Disney is suing DeSantis and the new governing board in federal court for a number of constitutional violations. Meanwhile, the CFTOD is suing Disney in state court.
Chapek was ousted late last year and replaced with former CEO Robert Iger, who had said he would be happy to talk to the governor and come to a compromise on the feud between the company and the state.
However, Iger has had harsh words for DeSantis as well, calling the actions “anti-Florida” and “anti-business.”
During a quarterly earnings call earlier this month, Iger also lashed out at Florida lawmakers for “retaliating” against Disney for its criticism, argued that laws regarding special districts should be applied to all businesses, not just Disney, and again, that Disney is a large taxpayer for the state despite tax breaks lawmakers have given Disney in the past.
“Does the state want us to invest more, employ more people, and pay taxes, or not?” Iger said.
DeSantis’ office, meanwhile, had this to say about Disney’s decision:
Disney announced the possibility of a Lake Nona campus nearly two years ago. Nothing ever came of the project, and the state was unsure whether it would come to fruition.
Given the company’s financial straits, falling market cap and declining stock price, it is unsurprising that they would restructure their business operations and cancel unsuccessful ventures.DeSantis Press Secretary Jeremy Redfern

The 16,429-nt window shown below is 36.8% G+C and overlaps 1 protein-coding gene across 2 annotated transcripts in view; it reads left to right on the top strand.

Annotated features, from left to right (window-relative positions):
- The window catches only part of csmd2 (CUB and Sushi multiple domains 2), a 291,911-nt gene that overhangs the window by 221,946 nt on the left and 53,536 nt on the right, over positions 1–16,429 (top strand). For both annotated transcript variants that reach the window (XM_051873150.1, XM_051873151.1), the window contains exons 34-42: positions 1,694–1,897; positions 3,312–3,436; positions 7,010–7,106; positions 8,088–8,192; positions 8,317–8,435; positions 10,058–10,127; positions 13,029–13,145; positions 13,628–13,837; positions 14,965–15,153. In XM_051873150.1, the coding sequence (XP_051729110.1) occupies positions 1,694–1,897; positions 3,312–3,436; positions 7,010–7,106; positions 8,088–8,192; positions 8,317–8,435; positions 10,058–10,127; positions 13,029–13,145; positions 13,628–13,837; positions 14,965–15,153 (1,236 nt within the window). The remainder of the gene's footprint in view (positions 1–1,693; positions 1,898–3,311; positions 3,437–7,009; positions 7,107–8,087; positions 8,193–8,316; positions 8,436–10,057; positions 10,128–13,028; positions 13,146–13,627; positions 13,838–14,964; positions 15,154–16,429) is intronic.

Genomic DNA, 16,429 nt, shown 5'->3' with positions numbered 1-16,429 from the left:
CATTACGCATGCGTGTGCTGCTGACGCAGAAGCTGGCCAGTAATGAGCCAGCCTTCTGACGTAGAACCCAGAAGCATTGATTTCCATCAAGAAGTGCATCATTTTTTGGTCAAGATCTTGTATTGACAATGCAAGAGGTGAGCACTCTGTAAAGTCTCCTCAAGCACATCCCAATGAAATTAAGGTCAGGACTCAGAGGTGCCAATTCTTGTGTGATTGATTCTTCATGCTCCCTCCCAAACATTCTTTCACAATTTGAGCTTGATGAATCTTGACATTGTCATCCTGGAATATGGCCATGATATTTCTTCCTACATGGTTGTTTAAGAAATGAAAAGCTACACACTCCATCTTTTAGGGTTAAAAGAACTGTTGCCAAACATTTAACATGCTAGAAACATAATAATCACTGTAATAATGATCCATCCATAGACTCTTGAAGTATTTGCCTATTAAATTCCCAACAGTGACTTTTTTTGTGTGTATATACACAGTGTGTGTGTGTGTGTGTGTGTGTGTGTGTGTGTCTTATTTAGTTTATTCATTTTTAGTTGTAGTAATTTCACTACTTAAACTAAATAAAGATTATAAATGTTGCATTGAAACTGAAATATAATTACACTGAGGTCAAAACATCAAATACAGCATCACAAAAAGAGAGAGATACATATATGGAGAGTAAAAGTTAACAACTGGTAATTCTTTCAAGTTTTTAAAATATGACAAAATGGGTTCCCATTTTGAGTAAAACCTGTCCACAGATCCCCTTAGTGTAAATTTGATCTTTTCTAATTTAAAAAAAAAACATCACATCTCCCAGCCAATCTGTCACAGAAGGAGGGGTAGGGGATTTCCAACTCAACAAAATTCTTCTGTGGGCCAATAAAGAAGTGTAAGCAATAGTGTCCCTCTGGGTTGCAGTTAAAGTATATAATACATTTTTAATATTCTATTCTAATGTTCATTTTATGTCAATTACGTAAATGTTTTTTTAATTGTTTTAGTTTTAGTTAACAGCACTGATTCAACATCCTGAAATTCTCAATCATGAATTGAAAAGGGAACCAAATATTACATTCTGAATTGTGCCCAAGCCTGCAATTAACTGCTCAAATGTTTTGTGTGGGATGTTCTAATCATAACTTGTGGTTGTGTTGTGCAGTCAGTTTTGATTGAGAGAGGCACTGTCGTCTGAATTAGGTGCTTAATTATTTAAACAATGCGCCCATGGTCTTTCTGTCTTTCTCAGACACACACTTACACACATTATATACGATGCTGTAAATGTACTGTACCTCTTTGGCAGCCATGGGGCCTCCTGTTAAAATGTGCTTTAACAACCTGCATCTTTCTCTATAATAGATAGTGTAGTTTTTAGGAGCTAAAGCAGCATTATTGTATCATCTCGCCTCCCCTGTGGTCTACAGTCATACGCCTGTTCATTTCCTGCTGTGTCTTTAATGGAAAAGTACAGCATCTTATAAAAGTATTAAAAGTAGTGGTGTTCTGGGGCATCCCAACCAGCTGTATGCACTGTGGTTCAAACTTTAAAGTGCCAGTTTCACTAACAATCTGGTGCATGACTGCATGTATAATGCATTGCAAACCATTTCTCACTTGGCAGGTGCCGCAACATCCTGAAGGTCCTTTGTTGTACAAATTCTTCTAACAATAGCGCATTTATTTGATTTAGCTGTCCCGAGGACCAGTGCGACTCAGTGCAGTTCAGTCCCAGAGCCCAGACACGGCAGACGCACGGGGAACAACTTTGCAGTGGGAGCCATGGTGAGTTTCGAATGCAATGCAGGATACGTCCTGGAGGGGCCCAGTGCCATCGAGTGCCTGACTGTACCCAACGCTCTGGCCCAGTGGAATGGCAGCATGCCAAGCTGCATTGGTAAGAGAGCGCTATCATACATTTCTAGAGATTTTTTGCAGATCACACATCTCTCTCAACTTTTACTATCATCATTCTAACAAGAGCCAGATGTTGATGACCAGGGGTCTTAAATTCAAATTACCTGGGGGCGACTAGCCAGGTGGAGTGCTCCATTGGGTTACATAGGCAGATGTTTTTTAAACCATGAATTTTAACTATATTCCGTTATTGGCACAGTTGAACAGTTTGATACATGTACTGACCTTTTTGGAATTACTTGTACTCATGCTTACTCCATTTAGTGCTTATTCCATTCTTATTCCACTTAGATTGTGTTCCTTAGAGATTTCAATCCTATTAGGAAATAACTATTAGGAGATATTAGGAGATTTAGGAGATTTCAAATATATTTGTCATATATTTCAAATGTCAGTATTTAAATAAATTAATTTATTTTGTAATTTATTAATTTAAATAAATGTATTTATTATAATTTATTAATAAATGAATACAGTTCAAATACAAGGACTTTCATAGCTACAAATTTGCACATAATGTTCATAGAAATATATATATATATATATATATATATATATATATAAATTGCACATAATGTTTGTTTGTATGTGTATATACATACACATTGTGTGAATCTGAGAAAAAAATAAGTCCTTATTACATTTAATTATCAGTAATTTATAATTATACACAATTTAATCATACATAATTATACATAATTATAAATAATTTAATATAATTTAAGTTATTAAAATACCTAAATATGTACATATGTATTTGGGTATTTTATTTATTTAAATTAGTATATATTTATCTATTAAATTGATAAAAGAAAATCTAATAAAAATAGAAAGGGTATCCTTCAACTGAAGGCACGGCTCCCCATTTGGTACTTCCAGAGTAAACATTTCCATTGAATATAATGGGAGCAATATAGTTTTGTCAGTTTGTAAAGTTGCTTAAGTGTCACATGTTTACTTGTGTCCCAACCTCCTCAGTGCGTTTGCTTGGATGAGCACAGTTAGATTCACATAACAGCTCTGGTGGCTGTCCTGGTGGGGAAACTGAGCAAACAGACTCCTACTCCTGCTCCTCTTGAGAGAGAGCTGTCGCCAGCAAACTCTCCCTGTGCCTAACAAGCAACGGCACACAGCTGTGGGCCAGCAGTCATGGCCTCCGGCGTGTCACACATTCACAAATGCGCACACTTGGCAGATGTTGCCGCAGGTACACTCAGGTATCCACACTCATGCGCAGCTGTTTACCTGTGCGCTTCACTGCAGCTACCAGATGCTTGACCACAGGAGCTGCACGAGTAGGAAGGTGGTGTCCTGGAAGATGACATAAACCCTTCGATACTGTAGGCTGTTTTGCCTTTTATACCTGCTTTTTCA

However, it’s not true that nothing ever came of the project. City of Orlando records show plans to move forward with the Lake Nona project passed the Orlando development review committee on March 9. Documents include a site plan map of buildings and parking garages. The document is called the “Lake Nona Parcel 20A Office Complex.” The project was passed unanimously, according to the meeting minutes.
Disney has been in the midst of a reorganization, trimming about 7,000 jobs and targeting about $5.5 billion in cost savings across the company.
Still, Disney continues to post strong earnings thanks to its theme park division. The quarter two financial report on May 10 showed Disney earned $1.27 billion, up from $470 million a year ago, and revenue rose 13%, meeting the Wall Street forecast.
Disney’s stock price has hovered above the $90 a share mark since May 10. It rose to $94 a share Thursday before news of the Lake Nona project broke, and ended for the day at $93.75 a share.